The True Cost of Hepatitis C
"Is the real cost of care only measured in dollars and cents, or is it defined best in other terms?" A rhetorical question by some measures, but it can be quantified in dollars, as we know, and we can’t ignore that fact. Whether you have universal single payer care, no insurance, private insurance, or are part of any type of plan, there are costs for our care.
Affording hep C treatment and care
In my view, cost should never be our primary concern when we seek medical care, but unfortunately, it can create a giant barrier to access. If we are dealing with hep C or any other condition that requires a medical response, we should all have access to appropriate care, regardless of our ability to pay for it. The true cost should be measured in terms of how our health outcomes are affected, not money. This does not mean that we can, as a society, ignore that there are financial costs that should be borne by us all, based on our collective benefit accrued by a healthier society with freedom from disease being paramount as a measure of our success.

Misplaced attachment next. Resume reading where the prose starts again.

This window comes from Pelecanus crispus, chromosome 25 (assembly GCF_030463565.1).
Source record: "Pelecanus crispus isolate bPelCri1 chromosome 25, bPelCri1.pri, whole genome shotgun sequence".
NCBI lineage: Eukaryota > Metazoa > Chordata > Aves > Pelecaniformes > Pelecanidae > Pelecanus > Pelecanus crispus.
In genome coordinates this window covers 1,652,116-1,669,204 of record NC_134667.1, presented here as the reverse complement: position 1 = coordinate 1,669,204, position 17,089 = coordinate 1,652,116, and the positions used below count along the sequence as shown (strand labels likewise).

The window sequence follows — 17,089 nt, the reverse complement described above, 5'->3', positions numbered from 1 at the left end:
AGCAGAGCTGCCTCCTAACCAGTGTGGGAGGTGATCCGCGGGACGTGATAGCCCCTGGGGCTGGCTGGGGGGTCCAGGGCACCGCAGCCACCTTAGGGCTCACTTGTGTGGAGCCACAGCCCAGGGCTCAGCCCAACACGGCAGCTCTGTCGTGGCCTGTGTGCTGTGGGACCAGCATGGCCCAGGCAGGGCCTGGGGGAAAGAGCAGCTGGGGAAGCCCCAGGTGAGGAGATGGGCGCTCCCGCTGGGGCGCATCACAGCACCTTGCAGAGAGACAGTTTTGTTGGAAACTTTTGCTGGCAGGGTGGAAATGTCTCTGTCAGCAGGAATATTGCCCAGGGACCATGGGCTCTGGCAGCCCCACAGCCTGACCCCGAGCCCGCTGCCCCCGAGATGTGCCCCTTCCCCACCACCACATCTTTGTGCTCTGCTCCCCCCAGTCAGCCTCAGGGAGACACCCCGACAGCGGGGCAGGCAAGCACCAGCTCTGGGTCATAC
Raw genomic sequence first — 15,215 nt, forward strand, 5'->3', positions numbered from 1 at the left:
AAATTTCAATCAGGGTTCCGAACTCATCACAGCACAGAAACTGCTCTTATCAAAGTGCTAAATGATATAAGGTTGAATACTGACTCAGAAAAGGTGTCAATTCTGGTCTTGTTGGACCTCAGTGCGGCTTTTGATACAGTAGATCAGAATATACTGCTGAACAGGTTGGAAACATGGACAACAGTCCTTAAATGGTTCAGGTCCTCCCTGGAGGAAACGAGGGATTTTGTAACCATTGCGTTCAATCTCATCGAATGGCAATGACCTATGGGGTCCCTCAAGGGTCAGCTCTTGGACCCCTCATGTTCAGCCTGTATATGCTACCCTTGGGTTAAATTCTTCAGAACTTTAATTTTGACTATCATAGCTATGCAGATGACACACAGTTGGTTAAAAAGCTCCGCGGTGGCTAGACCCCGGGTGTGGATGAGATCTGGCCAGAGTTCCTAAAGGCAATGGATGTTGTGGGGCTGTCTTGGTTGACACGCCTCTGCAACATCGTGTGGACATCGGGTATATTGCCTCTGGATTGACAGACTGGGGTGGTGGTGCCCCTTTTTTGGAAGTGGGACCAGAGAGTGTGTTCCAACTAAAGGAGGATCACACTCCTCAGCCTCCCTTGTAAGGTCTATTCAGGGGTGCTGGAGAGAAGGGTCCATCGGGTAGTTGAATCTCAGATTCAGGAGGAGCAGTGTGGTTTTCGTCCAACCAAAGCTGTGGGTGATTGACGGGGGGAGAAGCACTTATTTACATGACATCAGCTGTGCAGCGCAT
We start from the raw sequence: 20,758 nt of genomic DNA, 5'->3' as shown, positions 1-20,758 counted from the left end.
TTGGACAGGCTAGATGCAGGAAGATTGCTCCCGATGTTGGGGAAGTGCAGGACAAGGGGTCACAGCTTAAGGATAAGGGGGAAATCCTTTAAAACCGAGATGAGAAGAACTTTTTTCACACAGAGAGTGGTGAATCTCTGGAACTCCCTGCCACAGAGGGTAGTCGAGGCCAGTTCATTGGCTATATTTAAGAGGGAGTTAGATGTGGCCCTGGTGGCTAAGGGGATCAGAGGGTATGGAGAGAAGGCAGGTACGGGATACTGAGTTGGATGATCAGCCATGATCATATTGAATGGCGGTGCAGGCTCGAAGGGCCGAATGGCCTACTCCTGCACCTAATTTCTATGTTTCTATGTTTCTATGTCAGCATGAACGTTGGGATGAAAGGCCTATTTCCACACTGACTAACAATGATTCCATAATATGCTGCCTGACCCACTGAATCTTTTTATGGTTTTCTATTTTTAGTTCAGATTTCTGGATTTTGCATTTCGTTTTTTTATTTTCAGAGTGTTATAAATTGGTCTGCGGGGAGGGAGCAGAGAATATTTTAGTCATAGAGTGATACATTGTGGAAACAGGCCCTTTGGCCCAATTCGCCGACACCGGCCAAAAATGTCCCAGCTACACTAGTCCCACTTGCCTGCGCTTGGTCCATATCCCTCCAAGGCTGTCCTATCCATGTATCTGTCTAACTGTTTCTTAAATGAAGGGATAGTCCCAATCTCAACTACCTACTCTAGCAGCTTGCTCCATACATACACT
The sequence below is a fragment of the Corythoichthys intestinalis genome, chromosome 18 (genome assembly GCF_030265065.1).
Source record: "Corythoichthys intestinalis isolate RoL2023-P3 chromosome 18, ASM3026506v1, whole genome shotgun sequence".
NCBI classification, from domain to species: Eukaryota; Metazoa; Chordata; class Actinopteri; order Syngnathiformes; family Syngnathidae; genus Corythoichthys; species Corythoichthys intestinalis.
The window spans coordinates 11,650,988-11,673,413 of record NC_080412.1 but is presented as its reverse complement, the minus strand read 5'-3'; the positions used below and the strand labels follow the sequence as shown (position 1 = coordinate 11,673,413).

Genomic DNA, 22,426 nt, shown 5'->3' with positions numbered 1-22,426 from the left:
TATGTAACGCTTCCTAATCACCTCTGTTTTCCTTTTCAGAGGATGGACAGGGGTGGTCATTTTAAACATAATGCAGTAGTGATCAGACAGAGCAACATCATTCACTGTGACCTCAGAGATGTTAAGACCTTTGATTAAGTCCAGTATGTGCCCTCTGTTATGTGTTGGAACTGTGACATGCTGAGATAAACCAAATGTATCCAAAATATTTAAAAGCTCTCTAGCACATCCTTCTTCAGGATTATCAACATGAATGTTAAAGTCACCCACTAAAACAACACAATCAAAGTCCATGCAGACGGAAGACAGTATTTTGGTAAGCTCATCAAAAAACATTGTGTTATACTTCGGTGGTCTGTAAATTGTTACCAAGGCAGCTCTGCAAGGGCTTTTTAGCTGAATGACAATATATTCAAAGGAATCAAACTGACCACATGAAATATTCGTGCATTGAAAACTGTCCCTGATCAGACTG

Some places will scoff at the idea that we should all have equal access. Many of us have experienced the inequities that exist, that can manifest in very real and dangerous ways in respect to our own health and of those we care about. If you have had an experience where your access to even basic care has been a struggle, you know what I am talking about. You may have had to rely on charity or other forms of care that are meant to fill the gap.
Hep C worldwide
What is the human cost of a system that makes it hard for so many people to access care in a respectful and appropriate way? When we look at the history of hep C and the reluctance by agencies that are tasked with addressing pandemics like hep C (and yes, it was termed a pandemic years ago by the World Health Organization, with tens of millions affected in almost every country in our world1), the efforts to eliminate viral hepatitis are underway in various countries, with some being far behind others. This new pandemic will potentially effect our efforts to reach 2030 elimination targets.
If the effect of COVID-19 on our global economies going to make a dent in available funds to address the viral hepatitis pandemic is still up for debate, as we are still in the midst of a more urgent pandemic. There is no doubt that if we are forced through financial considerations to redirect resources away from our efforts towards eliminating hep C there will be an impact, but how much? There is no doubt, in my view, that we have some real challenges ahead, and in real terms of hep C health outcomes, we will once again be second or third or 10th in importance. Some countries will do better than others, and I hope that we can all do better, going forward.
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